U.S. Contemplates Abandoning U.N. Resolution

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Forced into a diplomatic retreat, U.S. officials said Thursday that President Bush may delay a vote on his troubled U.N. resolution or even drop it -- and fight Iraq without the international body's backing. France dismissed a compromise plan as an "automatic recourse to war."

Amid a swirl of recrimination and 11th-hour posturing, the White House began planning for a possible overseas meeting this weekend between President Bush and his two staunchest allies on Iraq, British Prime Mininster Tony Blair and Spanish Prime Minister Jose Maria Aznar.

Senior U.S. officials said the meeting, tentatively planned for a neutral nation overseas, would allow the leaders to review final diplomatic and military strategies. The officials, who spoke on condition of anonymity, said all three leaders and the host nation had not signed off on the summit Thursday night, and there would be no final word on the prospects for a meeting before Friday.

News of the meeting first surfaced Thursday morning, but officials said planning had stopped only to confirm hours later that talks had begun again. Early in the day, U.N. Secretary-General Kofi Annan raised the possibility of a global summit "to get us out of this crisis."

The government of Iraqi President Saddam Hussein exulted in the diplomatic tumult over a U.S.-British backed resolution that would demand that Iraq disarm by Monday. The allies "have lost the round before it starts while we, along with well-intentioned powers in the world, have won it," the popular daily Babil, owned by Iraqi President Saddam Hussein's son, Odai, said in a front-page editorial.

Bush spent a fourth day on the telephone, consulting leaders of Britain, Bulgaria, South Korea, Poland, El Salvador and Norway.

The U.S. diplomatic drive was centered on Chile and Mexico, both members of the U.N. Security Council, a senior administration official said. Their support would ensure the United States of the minimum nine votes need for adoption of the resolution.

But France's threat to veto is taken seriously, and the administration may decide not to give France the chance by withdrawing the resolution, the official said on condition of anonymity. Bush was ready to drop the resolution, several aides said, if British Prime Minister Tony Blair didn't want it put to a vote.

The president has pushed for a U.N. vote thus far out of respect for Blair, whose support of Bush has drawn severe criticism in Britain.

Trouble loomed at every diplomatic turn.

Irish Prime Minister Bertie Ahern, visiting Bush at the White House, said, "If there is not a resolution, Ireland cannot engage in support of military action, because we work under the U.N. resolution."

Bush sent a letter to incoming Turkish Premier Recep Tayyip Erdogan and Vice President Dick Cheney called the leader in hopes of securing permission to invade Iraq through Turkey. Hours later, Navy ships armed with Tomahawk missiles were told to move out of the Mediterranean into the Red Sea, a move that indicates weakening U.S. confidence that Turkey will grant overflight rights for U.S. planes and missiles.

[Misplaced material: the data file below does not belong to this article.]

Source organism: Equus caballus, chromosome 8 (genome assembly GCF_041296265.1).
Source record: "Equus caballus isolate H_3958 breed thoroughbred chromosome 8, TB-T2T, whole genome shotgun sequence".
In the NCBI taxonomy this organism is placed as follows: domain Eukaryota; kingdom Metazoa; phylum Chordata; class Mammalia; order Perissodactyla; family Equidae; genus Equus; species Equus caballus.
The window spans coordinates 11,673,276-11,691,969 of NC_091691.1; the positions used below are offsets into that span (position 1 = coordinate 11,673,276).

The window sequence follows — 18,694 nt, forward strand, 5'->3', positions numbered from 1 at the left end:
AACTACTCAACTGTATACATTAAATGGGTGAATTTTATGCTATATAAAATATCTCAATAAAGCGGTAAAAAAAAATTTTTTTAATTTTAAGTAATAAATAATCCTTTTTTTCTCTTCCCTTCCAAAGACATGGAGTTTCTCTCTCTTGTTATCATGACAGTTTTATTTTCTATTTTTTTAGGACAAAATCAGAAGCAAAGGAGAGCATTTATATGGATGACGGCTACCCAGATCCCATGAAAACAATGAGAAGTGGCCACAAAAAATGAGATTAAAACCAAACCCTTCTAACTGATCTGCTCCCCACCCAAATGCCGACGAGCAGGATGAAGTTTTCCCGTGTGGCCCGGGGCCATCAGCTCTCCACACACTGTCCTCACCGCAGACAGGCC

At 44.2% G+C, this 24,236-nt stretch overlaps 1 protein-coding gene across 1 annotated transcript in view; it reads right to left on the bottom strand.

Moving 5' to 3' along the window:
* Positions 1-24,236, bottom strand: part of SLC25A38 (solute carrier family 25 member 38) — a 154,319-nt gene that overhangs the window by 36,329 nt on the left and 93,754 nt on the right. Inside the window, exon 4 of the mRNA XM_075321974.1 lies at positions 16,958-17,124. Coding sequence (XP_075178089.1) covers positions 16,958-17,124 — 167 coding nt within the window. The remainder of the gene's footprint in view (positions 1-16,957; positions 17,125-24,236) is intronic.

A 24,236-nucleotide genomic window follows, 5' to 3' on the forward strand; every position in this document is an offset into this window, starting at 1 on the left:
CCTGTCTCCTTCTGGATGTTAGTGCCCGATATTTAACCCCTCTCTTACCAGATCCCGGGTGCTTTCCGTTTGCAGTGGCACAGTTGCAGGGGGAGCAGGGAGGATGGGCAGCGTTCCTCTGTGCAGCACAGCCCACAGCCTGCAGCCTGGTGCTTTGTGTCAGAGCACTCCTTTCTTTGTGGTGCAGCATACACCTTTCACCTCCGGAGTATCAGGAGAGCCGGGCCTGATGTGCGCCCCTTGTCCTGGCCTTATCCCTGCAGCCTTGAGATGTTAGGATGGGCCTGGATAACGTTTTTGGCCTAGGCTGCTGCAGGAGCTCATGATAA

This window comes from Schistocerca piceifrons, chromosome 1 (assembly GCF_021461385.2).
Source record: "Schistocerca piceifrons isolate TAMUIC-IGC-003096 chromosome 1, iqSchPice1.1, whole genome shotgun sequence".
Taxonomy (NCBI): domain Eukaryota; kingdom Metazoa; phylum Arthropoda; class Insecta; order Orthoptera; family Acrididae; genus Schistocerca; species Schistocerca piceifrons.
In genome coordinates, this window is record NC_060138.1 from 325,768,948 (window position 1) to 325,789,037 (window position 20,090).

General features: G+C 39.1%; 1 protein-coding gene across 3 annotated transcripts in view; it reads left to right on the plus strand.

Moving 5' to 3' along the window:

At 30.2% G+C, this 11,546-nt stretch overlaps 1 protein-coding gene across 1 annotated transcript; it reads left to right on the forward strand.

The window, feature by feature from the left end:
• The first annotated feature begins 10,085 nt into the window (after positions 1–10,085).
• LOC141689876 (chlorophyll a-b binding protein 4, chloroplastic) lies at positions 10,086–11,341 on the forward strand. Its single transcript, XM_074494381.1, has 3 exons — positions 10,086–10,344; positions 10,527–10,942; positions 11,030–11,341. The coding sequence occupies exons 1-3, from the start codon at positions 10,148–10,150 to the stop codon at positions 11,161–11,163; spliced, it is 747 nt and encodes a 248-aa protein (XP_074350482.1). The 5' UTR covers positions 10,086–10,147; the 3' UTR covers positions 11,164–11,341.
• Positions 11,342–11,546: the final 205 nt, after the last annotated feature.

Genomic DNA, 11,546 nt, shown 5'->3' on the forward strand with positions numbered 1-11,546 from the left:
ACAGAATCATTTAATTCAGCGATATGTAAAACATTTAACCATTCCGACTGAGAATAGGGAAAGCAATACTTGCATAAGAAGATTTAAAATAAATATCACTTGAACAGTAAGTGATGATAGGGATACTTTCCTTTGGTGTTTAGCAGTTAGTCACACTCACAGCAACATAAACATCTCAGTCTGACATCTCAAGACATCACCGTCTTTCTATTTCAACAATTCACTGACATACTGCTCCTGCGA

In Baghdad, the Iraqi government rejected a British compromise plan that would list six disarmament requirements Baghdad would have to meet or else face "serious consequences." Bush had signaled he would be willing to push back the March 17 deadline seven or 10 days if the gesture would help Blair.

Russia said it would consider the plan. China said it doubted the plan could lead to consensus.

The French dismissed the effort outright, sparking a trans-Atlantic shouting match.

"We cannot accept the British proposals insofar as they are part of a logic of war, a logic of automatic recourse to war," said French Foreign Minister Dominique de Villepin.

White House press secretary Ari Fleischer said of France: "They rejected it before Iraq rejected it. If that isn't an unreasonable veto, what is?"

Bush, meanwhile, backpedaled on his pledge to have a U.N. vote by Friday. Fleischer told reporters a tally could slip beyond the weekend.

Several top administration officials said a growing number of advisers believe the resolution is doomed and they want the president to cut his losses and withdraw it. Others still hold out hope for the measure.

The officials, all of whom spoke on condition of anonymity, agreed that a key is whether Blair wants Bush to give diplomacy more time.

Bush and his advisers debated Thursday whether to press forward with the vote or withdraw the measure and pivot quickly to war footing. Bush has long planned to address the nation shortly after the U.N. debate is resolved and give Saddam a final ultimatum, perhaps including a deadline, for war.

"We are still talking to members of the council to see what is possible," Secretary of State Colin Powell said. "The options remain, go for a vote and see what members say or not go for a vote."

That's a change of policy since last week, when Bush said he wanted U.N. members to "show their cards" even if that meant the measure failed.

The U.S. ambassador to the United Nations, John Negroponte, didn't call for a vote Friday and diplomats doubted one would be called for Saturday.

In London, Iain Duncan Smith, leader of the opposition Conservative Party, emerged from a meeting with Blair to say the prime minister believed war was more likely because "the French have become completely intransigent."

Powell, testifying on Capitol Hill, said the "day of reckoning is fast approaching" for Iraq.